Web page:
Thats what I said. It should have been done by the US. I mean I never mind taking measures ensuring security but discriminaton is something I can't stand. So it should have been the US that should have said to the entire world to start fingerprinting each other when the forst words of criticism were spoken against the fingerprinting of the US. THAT might have been the ONLY fair case.


User currently offlineB747-437B From , joined Dec 1969, posts, RR:
Reply 24, posted (11 years 9 months 1 week 2 days 10 hours ago) and read 2288 times:

Even the demeaning aspect of it can be avoided if you provide your fingerprints as you present your passport and Immigration forms to the INS officer at the booth.

Unfortunately the system does not work quite as simple as that. All passengers required to be fingerprinted are taken to detention cells in the "hard secondary" zone where they are held in custody with the immigration violators. The wait for an officer to conduct the fingerprinting (based on personal experience at TOR PFI) usually is between 2-3 hours, followed by an additional 2-3 hours to "process" the prints and approve/deny entry to the US.

The INS does not have a clue about how to treat foreign nationals arriving on legitimate business. Their idea of "determining intent" for visitors sometimes involves locking them in a cell and physically abusing them until they sign false "confession statements". Compared to that, the Saudis are being positively benign.


25 Bravo45 : The INS does not have a clue about how to treat foreign nationals arriving on legitimate business. Their idea of "determining intent" for visitors som
26 Heavymetal : It must be true Bravo, you read it on the Internet.
27 Jaysit : B747-437B: You're right about the fact that the INS often treat legitimate visitors like they are thugs. I guess I should have stated explicitly that
28 OO-AOG : Normal reaction after obvious US discrimination for Muslim's/middle-east travellers. I don't blame the US for that, it's probably improving their own
29 LH423 : It doesn't suck, Pacificjourney, because when you're not guilty of anything, it shouldn't bother you Exactly! In my job, I have to deal with having to
30 B747-437B : Bravo - I can assure you that it is true, having suffered through that process myself. Email me if you would like more details. Jaysit - Go down to JF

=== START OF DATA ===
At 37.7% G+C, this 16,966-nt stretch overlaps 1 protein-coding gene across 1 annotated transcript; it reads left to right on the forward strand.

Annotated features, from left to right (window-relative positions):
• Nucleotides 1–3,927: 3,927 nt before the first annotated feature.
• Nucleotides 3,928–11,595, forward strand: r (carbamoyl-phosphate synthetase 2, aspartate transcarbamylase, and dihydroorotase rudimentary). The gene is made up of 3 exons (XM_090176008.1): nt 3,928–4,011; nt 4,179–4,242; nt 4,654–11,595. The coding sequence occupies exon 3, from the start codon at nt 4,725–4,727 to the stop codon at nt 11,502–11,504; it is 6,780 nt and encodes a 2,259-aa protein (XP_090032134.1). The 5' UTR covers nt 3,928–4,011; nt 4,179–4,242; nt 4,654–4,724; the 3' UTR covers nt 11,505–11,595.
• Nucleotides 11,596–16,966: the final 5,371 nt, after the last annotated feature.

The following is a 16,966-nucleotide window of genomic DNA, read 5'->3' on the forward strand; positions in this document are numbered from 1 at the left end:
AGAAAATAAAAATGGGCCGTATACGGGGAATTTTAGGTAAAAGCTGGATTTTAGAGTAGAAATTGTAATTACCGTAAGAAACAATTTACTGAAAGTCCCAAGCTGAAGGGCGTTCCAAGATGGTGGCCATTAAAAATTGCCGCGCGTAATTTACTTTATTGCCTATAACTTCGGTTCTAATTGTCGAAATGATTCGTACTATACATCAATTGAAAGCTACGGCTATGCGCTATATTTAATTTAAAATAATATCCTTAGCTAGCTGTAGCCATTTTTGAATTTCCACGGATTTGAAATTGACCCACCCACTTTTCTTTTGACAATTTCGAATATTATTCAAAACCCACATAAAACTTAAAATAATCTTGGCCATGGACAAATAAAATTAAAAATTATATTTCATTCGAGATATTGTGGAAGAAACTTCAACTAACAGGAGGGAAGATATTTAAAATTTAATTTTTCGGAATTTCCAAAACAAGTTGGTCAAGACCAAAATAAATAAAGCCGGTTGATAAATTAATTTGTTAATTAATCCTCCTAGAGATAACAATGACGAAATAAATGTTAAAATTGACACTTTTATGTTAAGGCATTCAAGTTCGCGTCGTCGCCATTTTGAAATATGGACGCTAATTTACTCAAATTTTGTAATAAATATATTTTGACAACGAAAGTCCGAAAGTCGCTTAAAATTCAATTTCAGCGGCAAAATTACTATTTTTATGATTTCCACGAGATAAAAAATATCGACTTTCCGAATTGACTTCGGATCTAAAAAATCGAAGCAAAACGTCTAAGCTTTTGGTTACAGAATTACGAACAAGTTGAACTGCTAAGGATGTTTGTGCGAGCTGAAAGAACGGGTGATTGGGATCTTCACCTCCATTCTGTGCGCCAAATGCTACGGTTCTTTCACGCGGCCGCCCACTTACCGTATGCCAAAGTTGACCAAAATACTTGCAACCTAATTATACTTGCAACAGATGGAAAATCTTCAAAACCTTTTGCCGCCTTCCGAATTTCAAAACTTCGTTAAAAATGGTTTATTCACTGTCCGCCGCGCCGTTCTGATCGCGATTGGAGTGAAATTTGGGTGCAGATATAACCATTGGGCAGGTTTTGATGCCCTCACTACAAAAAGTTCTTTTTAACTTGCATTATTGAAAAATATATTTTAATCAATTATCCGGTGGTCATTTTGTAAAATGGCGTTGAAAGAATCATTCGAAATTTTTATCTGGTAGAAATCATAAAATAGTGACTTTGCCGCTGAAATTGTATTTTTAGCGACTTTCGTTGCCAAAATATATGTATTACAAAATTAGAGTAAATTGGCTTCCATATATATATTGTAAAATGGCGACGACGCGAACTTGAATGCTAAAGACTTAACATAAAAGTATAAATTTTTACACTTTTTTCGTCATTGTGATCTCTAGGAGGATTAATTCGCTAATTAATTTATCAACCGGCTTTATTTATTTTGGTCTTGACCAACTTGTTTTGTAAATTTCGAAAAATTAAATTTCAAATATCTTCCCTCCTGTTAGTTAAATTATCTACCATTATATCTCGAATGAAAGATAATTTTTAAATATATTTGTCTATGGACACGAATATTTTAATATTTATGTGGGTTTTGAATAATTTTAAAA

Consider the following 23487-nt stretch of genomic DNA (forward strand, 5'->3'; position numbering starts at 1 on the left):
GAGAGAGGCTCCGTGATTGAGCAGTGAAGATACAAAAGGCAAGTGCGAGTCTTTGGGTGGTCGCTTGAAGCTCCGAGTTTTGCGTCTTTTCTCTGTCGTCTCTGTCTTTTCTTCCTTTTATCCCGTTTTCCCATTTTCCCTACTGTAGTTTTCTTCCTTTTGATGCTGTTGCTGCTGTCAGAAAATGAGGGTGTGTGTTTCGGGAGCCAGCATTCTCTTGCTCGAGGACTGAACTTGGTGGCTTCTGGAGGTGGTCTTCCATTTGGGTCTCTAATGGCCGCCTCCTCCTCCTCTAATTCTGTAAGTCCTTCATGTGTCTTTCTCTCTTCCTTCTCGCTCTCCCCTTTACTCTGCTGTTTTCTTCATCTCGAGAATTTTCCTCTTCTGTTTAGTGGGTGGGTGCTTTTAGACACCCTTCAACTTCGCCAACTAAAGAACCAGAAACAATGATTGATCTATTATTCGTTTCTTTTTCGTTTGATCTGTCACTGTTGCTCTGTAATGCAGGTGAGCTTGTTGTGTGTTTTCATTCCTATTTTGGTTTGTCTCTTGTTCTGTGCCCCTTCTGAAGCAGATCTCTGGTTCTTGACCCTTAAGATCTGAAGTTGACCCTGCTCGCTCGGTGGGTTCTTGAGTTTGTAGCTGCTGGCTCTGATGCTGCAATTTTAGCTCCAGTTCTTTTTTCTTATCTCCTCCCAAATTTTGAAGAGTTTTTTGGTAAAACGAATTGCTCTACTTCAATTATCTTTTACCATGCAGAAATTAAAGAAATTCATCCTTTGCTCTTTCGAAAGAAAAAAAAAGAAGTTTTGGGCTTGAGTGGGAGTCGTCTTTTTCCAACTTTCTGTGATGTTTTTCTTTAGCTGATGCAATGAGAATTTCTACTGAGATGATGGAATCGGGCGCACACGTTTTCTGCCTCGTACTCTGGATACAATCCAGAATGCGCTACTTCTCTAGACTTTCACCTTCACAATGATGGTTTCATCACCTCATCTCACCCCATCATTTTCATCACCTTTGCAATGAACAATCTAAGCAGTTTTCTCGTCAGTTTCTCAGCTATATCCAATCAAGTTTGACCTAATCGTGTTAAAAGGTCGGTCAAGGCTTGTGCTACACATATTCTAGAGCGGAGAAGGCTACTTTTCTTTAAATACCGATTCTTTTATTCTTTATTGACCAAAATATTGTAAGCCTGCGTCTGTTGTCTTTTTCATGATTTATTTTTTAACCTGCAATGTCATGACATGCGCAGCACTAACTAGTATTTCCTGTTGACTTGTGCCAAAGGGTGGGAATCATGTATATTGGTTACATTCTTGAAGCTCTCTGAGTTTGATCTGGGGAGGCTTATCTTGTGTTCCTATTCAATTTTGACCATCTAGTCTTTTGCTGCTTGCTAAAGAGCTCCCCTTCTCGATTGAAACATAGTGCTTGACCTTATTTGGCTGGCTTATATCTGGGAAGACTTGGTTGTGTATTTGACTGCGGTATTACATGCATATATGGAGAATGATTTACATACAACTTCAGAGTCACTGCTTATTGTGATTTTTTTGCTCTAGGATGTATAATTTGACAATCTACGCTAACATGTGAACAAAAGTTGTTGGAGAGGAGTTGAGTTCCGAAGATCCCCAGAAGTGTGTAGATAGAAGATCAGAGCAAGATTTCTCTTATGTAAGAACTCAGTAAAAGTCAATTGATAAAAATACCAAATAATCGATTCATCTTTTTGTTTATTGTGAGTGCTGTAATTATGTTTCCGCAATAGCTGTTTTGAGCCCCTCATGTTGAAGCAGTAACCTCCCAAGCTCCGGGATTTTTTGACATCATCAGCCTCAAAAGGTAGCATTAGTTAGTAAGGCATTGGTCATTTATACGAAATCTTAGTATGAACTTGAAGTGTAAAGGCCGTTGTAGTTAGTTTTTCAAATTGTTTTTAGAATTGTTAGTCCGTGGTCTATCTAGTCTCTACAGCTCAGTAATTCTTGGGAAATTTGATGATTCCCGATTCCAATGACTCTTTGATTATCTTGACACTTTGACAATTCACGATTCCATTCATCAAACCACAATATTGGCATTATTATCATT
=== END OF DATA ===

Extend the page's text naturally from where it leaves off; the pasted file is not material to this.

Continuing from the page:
31 KaiTakFan : Can someone who is more familiar with the entrance procedures for Americans into Saudi Arabia expand on it a bit more. I was under the impression that
32 Post contains links B747-437B : Americans can visit Saudi Arabia for personal reasons, business reasons, religious reasons, transit or employment. All of these require different pape
33 Twaneedsnohelp : Jaysit - Go down to JFK one of these days when the Saudia flight has arrived and ask random passengers about their immigration experiences. Holy Chris
34 Rai : Russ: maybe we can go for a beer then? I'm thinking of checking out JFK as well. I'll also ask a few people I know who work there if this is true.
35 Post contains images Tbar220 : I think the nature of their policy is innane and immature, but think about it. If every country adopted a fingerprinting policy, the world would proba
36 Post contains images Marco : Manni, why don't you do us all a favor and go to Saudi Arabia? Anyway this is ridiculous, considering Saudi wouldn't exist today if it wasn't for the
37 Marcus : I wouldn't be surprised if Saudi Arabia turned to be the Iran of the next decade with a Sha/Ayatollah (sp?) scenario.
38 David b. : Bush loves oil. SA has lots of oil. Oil=good WMD=bad If we can do it, why cant SA? Are Americans super-human?
39 B747-437B : Want to come up to the city next week and help me?? I'd love to Russ, but unfortunately I'd rather not subject myself to another round of being kicked
40 Airmale : List of Muslim countries whose nationals (males only) will have to be registered, photographed and fingerprinted (computerised and not with ink): Sout
41 Post contains images Manni : Marco, Sure no problem, atleast they wouldn't ask me my fingerprints. BTW, They've got internet aswell in Saoudi Arabia.
42 Bravo45 : So Muslims from these countries going to the US would be HELD FOR TENS OF HOURS IN LOCKUPS, BE HUMILIATED PHYSICALLY AND THE WORST THAT ONE CAN IMAGIN
43 Post contains images Marco : Sure no problem, atleast they wouldn't ask me my fingerprints. BTW, They've got internet aswell in Saoudi Arabia. By the way three quarters of web sit